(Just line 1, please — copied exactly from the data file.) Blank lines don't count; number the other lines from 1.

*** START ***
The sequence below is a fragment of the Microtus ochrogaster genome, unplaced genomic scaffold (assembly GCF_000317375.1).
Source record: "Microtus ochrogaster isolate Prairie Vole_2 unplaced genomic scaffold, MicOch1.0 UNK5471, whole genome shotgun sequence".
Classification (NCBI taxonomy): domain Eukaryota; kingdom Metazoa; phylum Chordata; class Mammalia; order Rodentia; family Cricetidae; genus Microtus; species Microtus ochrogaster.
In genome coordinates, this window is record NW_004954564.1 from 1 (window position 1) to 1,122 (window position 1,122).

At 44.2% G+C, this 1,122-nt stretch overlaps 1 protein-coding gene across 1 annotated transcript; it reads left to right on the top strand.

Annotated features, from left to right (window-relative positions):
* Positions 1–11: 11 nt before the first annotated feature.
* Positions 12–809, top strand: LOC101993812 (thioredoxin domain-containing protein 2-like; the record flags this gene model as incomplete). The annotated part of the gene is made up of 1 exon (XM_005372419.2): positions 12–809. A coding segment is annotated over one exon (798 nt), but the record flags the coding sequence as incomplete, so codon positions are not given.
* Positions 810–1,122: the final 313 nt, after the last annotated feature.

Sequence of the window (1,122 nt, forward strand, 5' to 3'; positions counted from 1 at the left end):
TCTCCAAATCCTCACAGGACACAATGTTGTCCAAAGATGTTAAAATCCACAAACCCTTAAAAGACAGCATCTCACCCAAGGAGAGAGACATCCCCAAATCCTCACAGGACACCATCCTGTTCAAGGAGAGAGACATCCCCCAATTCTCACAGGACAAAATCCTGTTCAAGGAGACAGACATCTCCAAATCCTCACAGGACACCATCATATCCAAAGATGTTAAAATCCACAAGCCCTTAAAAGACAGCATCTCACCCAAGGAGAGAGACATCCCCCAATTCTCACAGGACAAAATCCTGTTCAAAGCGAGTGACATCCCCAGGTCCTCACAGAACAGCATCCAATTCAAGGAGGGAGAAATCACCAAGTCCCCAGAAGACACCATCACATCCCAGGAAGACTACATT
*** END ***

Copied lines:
The sequence below is a fragment of the Microtus ochrogaster genome, unplaced genomic scaffold (assembly GCF_000317375.1).